DIY: The Diversified Portfolio using ETFs

The 10 Second Download

I think it is easiest to start most discussions about what investments to buy, with Exchange Traded Funds (ETF). In this post, I will tell you why I like ETFs for ‘entry-level’ investing, provide some recommendations and fun ideas to get you started, and highlight watch-outs you should keep in mind when deciding to own them. Probably the coolest thing about ETFs are their ability to give novice traders similar tools to that of the professionals, including, exposure to new markets, market leverage, and inverse market positions.

Exchange Traded Funds (ETF) allow you to easily diversify (or de-risk) your portfolio at a low-cost and are traded as easily as regular common stock. I use ETFs to get exposure to markets that I couldn’t otherwise. Some examples of those markets include commodities (gold, copper), international (Europe), real estate (REIT), and different US industries. ETFs have risk also, but you can use them responsibly as a passive investor to manage your investments based on economic cycles.

Invest in yourself. Financial Intelligence pays off.

If you want to know more about how to invest in ETFs, please keep reading…

Why you should care about ETFs…

You have probably started hearing this acronym thrown around a lot lately in financial circles, so let’s dig a little deeper on the topic of ETFs, or Exchange Traded Funds. These have become an increasingly popular investment vehicle over last few years as passive money management has become all the rage (there are actively managed ETFs, but I will be highlighting passive funds).

With the advent of technology, in-home trading platforms, and more real-time information at the fingertips of retail investors (a.k.a. Me or you, or investors who do not trade professionally for a living) than ever before, active money managers are becoming increasing less relevant for trading, within this demographic. I view them more as ‘financial advisers’ who will look at my family’s total portfolio of assets and liabilities to determine a plan for the future into our retirement years.

So, what is an Exchange Traded Fund? It is a financial instrument that tracks the value of Index Fund or a basket of assets. Let’s use the example (probably the easiest to understand), of the SPY which is an ETF that tracks the value of the overall S&P 500 Index. This is a way for you and me to ‘buy the market’, instead of just individual companies. The criticism of a lot of managed funds is that it is very hard to consistently beat the market (S&P 500), so why not just passively ‘buy the market’ and call it a day? This ETF allows us to do just that and, oh by the way, through its dividend, this fund pays you 2% a year and will cost you virtually nothing to own.

Start your ETF investing journey

Step 1: You have opened an online brokerage account (I have 4 because I am a nerd about trading platforms which all have their unique set of analysis tools and mobile interfaces) and you want to get started trading, but you aren’t sure where to start.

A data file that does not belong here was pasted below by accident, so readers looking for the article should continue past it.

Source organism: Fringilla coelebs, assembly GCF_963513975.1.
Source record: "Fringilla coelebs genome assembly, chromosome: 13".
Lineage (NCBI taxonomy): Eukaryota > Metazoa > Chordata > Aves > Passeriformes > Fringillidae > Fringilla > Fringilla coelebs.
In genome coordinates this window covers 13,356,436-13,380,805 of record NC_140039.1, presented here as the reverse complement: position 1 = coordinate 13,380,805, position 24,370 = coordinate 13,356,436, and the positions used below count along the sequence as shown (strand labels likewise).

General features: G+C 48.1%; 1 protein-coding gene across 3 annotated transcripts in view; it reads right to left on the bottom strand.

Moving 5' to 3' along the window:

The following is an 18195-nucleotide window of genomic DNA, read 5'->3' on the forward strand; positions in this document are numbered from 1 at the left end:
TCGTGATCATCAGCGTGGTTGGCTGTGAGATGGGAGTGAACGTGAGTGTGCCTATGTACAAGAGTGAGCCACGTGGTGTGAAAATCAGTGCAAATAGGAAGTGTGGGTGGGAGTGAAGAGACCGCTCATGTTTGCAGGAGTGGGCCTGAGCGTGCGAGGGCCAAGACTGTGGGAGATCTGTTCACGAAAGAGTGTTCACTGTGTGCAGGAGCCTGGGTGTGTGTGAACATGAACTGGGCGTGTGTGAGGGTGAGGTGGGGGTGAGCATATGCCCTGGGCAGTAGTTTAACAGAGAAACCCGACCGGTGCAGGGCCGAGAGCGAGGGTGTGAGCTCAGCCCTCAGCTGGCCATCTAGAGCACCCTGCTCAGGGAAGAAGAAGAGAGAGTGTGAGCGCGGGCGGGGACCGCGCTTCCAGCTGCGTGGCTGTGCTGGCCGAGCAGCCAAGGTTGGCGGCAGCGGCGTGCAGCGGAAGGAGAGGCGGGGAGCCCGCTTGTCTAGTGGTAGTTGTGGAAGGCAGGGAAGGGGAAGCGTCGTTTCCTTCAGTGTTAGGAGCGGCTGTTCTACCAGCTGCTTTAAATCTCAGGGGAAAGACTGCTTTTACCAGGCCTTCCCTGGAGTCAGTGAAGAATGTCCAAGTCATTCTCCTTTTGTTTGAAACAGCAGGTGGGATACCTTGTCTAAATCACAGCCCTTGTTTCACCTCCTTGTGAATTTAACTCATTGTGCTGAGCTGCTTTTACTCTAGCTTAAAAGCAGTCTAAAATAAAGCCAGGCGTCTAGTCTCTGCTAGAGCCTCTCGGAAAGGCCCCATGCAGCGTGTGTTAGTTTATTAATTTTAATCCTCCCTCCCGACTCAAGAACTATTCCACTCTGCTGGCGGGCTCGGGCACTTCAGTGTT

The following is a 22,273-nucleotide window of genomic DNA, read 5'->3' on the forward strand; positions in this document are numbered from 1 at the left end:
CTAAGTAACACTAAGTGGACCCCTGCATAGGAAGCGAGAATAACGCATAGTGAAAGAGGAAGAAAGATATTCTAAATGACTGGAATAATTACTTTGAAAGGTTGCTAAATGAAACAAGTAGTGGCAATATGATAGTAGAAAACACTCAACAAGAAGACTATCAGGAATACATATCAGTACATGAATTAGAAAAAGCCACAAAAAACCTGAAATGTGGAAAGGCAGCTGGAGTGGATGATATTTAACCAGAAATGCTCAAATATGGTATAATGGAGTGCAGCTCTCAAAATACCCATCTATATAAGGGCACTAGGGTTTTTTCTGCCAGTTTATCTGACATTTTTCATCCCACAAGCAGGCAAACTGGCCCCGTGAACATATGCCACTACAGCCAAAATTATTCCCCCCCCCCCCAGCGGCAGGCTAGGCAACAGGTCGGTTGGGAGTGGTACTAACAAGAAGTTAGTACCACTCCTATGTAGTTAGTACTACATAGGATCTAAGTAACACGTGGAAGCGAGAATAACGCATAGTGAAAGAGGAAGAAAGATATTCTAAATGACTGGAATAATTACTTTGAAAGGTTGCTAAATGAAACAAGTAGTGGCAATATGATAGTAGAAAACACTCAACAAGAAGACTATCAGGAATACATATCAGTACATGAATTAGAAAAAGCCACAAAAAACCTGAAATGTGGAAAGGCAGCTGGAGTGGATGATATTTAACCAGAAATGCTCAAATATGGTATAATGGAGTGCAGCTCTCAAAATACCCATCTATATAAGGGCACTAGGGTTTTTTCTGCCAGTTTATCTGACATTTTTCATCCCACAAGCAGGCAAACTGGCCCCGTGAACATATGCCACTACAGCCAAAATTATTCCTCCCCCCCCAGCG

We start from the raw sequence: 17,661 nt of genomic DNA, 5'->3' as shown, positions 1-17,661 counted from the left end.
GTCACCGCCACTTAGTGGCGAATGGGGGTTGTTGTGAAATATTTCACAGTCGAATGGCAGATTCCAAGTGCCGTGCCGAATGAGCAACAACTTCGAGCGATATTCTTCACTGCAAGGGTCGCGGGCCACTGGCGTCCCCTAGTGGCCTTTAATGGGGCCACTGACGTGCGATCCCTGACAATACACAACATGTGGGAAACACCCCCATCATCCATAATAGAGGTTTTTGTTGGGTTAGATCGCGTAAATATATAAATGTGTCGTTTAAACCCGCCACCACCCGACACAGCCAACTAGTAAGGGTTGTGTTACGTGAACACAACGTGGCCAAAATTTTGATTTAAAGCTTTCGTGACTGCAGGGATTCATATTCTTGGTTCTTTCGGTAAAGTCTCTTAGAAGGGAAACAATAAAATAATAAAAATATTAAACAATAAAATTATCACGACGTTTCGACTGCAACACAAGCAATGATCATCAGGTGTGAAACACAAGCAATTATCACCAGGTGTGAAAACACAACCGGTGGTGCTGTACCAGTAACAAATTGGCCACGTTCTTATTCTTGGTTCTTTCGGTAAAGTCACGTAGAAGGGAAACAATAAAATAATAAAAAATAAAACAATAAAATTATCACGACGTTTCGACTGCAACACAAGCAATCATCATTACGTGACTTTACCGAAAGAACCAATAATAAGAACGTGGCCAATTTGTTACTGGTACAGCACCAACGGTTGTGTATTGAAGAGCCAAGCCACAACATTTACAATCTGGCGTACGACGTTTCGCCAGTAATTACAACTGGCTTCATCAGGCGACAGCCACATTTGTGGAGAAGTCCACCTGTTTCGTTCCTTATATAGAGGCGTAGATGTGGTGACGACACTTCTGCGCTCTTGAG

Best resource for knowing what you are buying

A great resource is Analytics ETF Finder, which is a free database containing all the information you need to know about every ETF. Below is a screenshot from which shows you the asset concentration of the Top 10 holdings within SPY (S&P 500). Notice that the top four holdings in this fund are Technology stocks which comprise almost 11% of the value of the portfolio. There are 500 holdings in this fund but less than 1% of them make up almost 11% of the value! I only show you this to illustrate that, because it is a basket of funds you get when you own an ETF, it is important to know what you are buying.

Top 10 holdings within SPY ETF as shown on

~ screenshot from

With their increasing popularity, more ETF symbols are being created every week and the list is extensive and confusing. If you want to own US sectors, stick to picking from the list in this table below and you’ll be in good shape. For the most part, he first row is the ‘broad’ index funds and as you go down the columns it outlines more sector-specific funds. If you stick to the first row, your expense ratios will be low. ETFs charge annual expense ratios to cover the costs of the investment bank who assembled to the product. The cost of most of these top row items is around 0.14% a year (or $1.40 on every $1,000 invested) which is nothing to worry about.

One thing to highlight is that the economy moves in cycles of growth and contraction, so I have arranged these in such a manner as to highlight the best performing US sectors within their respective economic cycle (left to right). You can buy these funds whenever you’d like, they just tend to perform better during the highlighted economic cycles.

Top US sector ETFs paired with related economic cycle

You want to buy? Here it is in 3 simple steps.